Way back amidst my earliest memories of having comics in my life, there was a pack of comics that included Swamp Thing #72 and ROM [SpaceKnight] #51 along with something else I can’t recall (possibly an issue of Detective Comics). I was at a friend’s birthday party, and these packs of comics were the "party favors." I was not yet particularly aware of most characters out there, and had no idea what this Swamp Thing series was–as a series or the main character, even. I may have flipped through the issue, but I do not recall actually reading it; whether I did or not my 2015 reading yielded an appreciation and enjoyment I certainly would not have had at age 10 or so when I received the comic.

Flash forward nearly a quarter-century and I saw the issue in a quarter bin and the nostalgia and curiosity hit me. For a mere twenty-five cents, I would finally read this issue and gain the conscious experience of having done so…see if I remembered the story itself from when I was a kid or if it truly was just the cover I remembered.

To say this was worth that 25-cent piece would be an understatement: even as a totally isolated, context less single issue, I quite enjoyed this issue. I have a long way to go in terms of learning about the Swamp Thing, but I’ve come to know a heckuva lot more than I did as a kid, both in the basics of the character as well as his place in the wider DC Universe, then Vertigo continuity, back to DC Universe, and so on…as well as his history with John Constantine, the Hellblazer. And that latter certainly contributed to my enjoying this, as Constantine plays no small role in this issue.

The issue is fairly dense, shifting between Swamp Thing, Constantine, and other involved parties. Swamp Thing and Constantine essentially are working different angles of the same problem–some sort of sprout involved in the succession of elementals/agents of The Green is being corrupted for lack of a proper host/soul. Swampy consults with Abby, and then we follow someone named Alden–seeing his annoyance at home as he gets around and goes to the office…where a secret that’s been cultivated lays exposed by Constantine. While this threat is dealt with, Swamp Thing spawns elsewhere (utilizing a package of potato chips to do so). Despite his efforts and Constantine’s results, the situation on Earth is not getting better, and we see that The Green has set something into motion (which we’ll have to pick up later issues to see).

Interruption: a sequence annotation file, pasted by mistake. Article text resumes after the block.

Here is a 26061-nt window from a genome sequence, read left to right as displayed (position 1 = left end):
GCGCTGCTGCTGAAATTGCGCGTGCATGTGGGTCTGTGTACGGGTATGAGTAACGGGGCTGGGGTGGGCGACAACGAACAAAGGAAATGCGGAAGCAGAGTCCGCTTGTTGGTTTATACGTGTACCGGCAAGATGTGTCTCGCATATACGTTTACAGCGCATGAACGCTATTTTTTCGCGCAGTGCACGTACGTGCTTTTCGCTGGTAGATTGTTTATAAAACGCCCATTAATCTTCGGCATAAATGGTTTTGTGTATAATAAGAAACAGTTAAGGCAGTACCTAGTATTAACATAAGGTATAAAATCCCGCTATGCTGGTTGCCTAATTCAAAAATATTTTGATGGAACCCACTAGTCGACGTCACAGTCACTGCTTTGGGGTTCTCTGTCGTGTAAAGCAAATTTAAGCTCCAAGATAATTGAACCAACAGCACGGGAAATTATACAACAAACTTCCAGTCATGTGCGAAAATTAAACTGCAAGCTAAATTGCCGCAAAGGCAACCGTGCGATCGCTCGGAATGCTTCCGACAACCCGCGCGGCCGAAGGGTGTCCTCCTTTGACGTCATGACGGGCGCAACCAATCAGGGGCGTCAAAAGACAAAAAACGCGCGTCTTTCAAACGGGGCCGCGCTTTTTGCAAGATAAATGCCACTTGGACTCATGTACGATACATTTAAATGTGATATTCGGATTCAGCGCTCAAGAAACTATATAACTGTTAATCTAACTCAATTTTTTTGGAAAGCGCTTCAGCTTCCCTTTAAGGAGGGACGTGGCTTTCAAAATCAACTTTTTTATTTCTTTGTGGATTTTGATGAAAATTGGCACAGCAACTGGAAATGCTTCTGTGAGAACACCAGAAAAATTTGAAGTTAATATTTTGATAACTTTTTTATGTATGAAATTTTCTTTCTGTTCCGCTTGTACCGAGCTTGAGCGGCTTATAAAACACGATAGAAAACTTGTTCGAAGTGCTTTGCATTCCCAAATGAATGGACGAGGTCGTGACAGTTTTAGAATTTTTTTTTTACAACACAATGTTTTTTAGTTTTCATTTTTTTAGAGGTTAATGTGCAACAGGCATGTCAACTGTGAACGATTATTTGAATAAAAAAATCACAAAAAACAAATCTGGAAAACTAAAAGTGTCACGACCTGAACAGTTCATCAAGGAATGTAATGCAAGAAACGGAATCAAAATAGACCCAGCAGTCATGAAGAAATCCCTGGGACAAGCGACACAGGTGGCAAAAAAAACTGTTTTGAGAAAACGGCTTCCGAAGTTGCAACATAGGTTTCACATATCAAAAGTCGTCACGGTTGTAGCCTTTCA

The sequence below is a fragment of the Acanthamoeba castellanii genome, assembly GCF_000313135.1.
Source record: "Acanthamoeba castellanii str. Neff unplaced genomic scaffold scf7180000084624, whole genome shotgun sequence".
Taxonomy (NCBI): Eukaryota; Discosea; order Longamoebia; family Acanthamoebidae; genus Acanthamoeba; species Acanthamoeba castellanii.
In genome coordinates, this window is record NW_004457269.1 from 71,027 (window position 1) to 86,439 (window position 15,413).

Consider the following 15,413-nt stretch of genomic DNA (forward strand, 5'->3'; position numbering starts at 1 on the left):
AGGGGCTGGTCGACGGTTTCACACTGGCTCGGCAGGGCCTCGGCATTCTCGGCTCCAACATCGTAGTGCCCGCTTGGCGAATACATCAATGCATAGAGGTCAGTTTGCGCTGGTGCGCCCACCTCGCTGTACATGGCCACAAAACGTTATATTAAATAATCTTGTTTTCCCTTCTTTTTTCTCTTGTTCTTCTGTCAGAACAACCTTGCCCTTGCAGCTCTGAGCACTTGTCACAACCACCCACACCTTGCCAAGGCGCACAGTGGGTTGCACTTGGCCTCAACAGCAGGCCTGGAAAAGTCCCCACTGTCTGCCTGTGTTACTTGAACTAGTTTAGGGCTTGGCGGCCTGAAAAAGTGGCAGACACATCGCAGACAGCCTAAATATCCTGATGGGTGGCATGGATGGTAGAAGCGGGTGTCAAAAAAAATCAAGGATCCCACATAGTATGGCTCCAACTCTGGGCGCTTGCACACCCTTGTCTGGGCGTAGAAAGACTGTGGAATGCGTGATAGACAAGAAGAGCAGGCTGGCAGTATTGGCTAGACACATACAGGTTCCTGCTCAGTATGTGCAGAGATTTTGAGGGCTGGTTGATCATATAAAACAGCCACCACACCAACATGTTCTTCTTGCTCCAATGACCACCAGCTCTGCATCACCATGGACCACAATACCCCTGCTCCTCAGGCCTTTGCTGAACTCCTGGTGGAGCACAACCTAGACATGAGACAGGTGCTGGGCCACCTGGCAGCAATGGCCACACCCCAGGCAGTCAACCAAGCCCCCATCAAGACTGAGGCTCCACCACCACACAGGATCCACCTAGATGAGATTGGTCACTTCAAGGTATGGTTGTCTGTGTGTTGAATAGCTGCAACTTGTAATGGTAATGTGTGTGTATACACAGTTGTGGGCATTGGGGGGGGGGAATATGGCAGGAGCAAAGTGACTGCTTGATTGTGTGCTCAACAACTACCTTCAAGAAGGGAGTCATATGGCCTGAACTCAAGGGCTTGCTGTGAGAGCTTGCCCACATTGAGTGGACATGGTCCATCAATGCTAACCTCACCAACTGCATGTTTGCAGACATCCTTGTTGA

This looks and feels much like an early issue of Hellblazer, which I really like. Of course, that makes sense given the issue’s date–I’m pretty sure Hellblazer started in 1987/1988. I do recognize Veitch as a name, whose work I’ve seen previously–though off the top of my head as I type this, I can’t quite place where (probably other Swamp Thing and/or Hellblazer stuff). The page layouts are interesting, and I think some of that comes from this being both written AND drawn by Veitch, allowing that much more synergy with the story and art, with both influencing the other.

This was published with DC‘s NEW FORMAT label and marked as being For Mature Readers…this pre-dates the Vertigo imprint by several years. Though the issue obviously is not aimed at kids, it’s more the subject matter and themes and violence that would make it questionable for the younger crowd…I doubt I would simply hand it to a pre-teen but it seems appropriate enough for teens and up; the Mature Readers wouldn’t seem to have to mean "18+" in this case.

By itself, this was certainly very well worth my twenty-five cents, and it rekindles my interest and curiosity in Swamp Thing as well as my appreciation in the ties between Swamp Thing and Constantine the characters, as well as Swamp Thing and Hellblazer the comic series.